Warrimoo Industries (b) Dairy*
In the years before World War II, most suburbs and towns throughout Australia contained “a dairy”—the source of fresh local milk and cream and maybe other dairy products, deemed at the time as healthy dietary staples to ward off a common childhood disease called ‘Rickets’, caused by a lack of calcium.
The small infant
different. Evidence of a local dairy off Florabella Street exists from the
early 1930’s, when a man called Leonard Jack Bebber purchased a block of 13
acres and, it seems, leased the land and some cows to anyone who might be
prepared to do a ‘Milk Run’ in the area. township
After selling the Run to one Francis Oswald Campbell in 1935, however, Bebber ran into some difficulty.
took Bebber to court and sued for
damages to the tune of 325 pounds, the cost of purchase. Campbell claimed that he bought the Run Licence
on the promise of milk sales of 14 gallons a week, when in reality they were
merely 8 or 9 gallons. Campbell
Close perusal of the books led the judge to conclude that
had in fact ‘cooked
the books’ to gain his lawsuit, and that Bebber had no case to answer.
Nevertheless by 1939, Bebber found it necessary to put the whole business up
for sale. It was purchased by Lisle Freeman Spence on behalf of his daughter
Beatrice and her husband Allan Patman. Thus commenced the legendary family
occupation of the ‘Patman Dairy’ and their seminal role in the nascent Warrimoo
|Hand-milked dairies operated in most towns of Australia in the 1930's--the Patmans commenced with eight or nine cows in 1940|
Close perusal of the books led the judge to conclude that
The Patman Story
Allan Patman grew up on a sheep property outside Mudgee. When he met Beryl Beatrice Patman (nee Spence) he was managing a sheep property in the district. Beryl also grew up in the Mudgee district where her father was a school teacher. They met in Mudgee and married in Penrith in 1933. Because of Allan’s prowess with tennis, he opened a sports store in Penrith. They had three sons; Bruce (b.1934), Barry (b.1937) and Graham, born when they were living on the Dairy, in 1942.
|Allan Patman--Noted tennis player, Penrith Sports Shop proprietor, 1930's|
(The chicken sheds were reopened a few years later, on a small scale, and day old chickens were bought, raised, killed and dressed by the family, for local sale for a number of years. Eventually the sheds were closed down because of an infection in the ground which could not be eradicated.)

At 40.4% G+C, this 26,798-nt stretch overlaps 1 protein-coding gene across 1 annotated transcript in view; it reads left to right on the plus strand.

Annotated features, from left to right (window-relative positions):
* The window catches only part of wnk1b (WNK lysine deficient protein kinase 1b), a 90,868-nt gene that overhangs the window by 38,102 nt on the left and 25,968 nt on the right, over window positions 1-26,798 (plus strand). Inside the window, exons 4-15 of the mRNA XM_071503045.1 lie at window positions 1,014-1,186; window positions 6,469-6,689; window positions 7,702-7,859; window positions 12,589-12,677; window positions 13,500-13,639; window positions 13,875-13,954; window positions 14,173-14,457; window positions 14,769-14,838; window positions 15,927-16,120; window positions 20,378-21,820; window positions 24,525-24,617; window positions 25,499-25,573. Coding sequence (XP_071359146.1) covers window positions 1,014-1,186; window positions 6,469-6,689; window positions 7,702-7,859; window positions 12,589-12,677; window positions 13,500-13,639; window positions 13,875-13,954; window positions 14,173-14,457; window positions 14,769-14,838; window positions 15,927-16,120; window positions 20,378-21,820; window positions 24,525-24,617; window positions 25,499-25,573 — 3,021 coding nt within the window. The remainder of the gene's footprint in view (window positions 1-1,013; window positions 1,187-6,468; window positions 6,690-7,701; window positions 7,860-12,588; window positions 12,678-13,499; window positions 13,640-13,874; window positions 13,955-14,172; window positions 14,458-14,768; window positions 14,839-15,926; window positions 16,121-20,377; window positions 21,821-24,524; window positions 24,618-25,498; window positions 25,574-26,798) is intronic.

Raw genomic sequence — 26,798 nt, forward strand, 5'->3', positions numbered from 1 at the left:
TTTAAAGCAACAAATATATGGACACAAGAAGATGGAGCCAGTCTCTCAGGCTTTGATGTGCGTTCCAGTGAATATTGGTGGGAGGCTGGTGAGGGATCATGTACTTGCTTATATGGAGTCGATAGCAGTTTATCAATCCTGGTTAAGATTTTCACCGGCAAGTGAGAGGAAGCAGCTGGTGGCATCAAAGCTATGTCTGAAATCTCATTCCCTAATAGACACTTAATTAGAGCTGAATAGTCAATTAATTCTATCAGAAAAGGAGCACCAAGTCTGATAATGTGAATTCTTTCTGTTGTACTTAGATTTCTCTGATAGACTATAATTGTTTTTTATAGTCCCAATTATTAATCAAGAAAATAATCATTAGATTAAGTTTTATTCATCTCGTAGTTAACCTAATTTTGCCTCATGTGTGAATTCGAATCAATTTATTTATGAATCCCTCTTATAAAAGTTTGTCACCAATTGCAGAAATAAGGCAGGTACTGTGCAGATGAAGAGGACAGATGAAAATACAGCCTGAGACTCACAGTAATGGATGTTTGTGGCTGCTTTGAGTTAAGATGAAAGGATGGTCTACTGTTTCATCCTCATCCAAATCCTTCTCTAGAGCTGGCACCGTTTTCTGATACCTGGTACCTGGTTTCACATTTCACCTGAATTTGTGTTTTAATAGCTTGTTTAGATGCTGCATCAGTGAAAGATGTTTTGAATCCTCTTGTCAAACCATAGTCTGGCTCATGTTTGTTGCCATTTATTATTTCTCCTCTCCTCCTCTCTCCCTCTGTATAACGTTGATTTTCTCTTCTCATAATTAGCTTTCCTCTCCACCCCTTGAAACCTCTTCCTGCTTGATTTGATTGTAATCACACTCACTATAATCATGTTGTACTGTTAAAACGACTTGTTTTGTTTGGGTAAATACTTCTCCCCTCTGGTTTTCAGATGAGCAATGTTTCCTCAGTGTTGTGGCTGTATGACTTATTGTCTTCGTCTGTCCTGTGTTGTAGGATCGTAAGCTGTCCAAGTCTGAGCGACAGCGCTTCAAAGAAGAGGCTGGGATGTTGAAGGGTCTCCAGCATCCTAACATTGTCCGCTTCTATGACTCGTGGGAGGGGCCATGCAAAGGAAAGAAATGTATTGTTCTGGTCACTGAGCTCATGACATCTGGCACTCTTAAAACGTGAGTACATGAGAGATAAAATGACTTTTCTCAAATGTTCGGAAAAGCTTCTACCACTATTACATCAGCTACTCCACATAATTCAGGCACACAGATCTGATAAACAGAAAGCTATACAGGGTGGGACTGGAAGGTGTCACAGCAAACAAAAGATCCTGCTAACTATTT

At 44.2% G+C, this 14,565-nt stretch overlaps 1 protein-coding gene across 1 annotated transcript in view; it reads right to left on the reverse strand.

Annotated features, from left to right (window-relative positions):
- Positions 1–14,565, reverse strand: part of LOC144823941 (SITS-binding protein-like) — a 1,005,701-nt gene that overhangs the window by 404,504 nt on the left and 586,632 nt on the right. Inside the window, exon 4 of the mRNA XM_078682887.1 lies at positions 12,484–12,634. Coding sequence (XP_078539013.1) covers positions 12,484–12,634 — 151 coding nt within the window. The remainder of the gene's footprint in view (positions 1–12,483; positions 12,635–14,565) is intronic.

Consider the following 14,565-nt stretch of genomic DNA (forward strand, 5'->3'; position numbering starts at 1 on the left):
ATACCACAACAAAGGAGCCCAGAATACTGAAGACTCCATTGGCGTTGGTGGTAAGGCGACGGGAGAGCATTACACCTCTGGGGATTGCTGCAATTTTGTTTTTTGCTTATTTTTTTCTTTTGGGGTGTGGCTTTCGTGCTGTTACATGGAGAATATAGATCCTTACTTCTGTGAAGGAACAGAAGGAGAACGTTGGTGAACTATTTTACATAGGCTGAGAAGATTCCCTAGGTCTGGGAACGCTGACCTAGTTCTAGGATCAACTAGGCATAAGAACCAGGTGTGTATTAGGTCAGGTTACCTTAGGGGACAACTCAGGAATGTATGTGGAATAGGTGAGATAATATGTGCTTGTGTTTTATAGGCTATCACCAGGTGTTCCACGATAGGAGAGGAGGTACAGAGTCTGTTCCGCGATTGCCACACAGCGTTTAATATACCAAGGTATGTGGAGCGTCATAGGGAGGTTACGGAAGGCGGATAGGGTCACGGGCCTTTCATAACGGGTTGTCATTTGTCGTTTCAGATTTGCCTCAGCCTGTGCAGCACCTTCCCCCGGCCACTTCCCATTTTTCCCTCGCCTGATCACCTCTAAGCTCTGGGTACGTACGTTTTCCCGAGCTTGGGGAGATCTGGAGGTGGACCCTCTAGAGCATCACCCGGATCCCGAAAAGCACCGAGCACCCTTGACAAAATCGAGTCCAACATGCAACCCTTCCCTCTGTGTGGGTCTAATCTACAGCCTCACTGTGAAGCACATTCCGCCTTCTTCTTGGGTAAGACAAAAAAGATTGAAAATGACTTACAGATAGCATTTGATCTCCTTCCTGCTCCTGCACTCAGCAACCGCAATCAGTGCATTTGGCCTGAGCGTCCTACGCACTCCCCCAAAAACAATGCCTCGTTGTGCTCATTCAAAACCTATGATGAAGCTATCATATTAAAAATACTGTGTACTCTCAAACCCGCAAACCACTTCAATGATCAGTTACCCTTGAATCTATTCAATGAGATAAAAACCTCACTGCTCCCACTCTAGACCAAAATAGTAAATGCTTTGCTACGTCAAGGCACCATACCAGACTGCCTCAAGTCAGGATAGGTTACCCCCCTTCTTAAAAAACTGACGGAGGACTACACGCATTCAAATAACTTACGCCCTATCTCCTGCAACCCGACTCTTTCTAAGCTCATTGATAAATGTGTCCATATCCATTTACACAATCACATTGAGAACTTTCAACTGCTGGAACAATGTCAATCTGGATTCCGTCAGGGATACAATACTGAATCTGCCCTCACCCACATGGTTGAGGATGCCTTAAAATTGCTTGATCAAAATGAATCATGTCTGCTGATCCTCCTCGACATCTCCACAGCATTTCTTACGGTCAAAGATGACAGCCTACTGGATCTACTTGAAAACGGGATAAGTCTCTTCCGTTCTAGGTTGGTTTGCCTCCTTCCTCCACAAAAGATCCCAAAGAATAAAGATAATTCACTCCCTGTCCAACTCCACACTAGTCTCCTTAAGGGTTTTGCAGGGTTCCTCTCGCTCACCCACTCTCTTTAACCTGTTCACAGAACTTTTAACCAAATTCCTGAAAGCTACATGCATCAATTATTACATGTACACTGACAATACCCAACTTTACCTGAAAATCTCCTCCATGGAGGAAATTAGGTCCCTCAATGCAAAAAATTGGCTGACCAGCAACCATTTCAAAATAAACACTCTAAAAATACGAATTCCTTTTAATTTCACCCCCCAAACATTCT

There would have been 8-9 cows when the dairy, which
included milk delivery, was first bought. At that stage Allan would be up at
approximately 3:00 am to start the milking, by hand. During milking, the cows were fed
supplements, as well as relying on grazing. At approximately 5:30 am after the
milking he would have a large plate of toast, several cups of tea and a “BEX”
before starting off on the delivery. Beryl finished the clean up in the dairy,
while a neighbour, Mrs. Norman (‘Normie’) often helped in the house doing
breakfast for the boys and getting them ready for school.
|Allan Patman prepares for milking. At first there was a small herd of 9 cows, but this increased as the population of the area grew during WWII, and reached a figure of 20.|
|Allan and Beryl Patman with the two boys, Bruce (standing) and Barry in the 1930's|
Originally it was all fresh warm milk, with the cream not separated, and there was no refrigeration on the truck. When the milk run was finished all the cans, vat and measures had to be cleaned and sterilized with boiling water. By then it was time for lunch, and with a bit of luck a short rest before the process started all over again at about 1:00 pm in the afternoon with second milking and second delivery and clean up.
|The Patman Dairy jeep about to take off on its run--the front vat is used for ladling the milk, extra cans in the back.|
|Beryl Patman outside the milking shed with one of the boys. As the Milk Run grew, it was 'all family hands on deck' to help out on the farm. There was little time for social life.|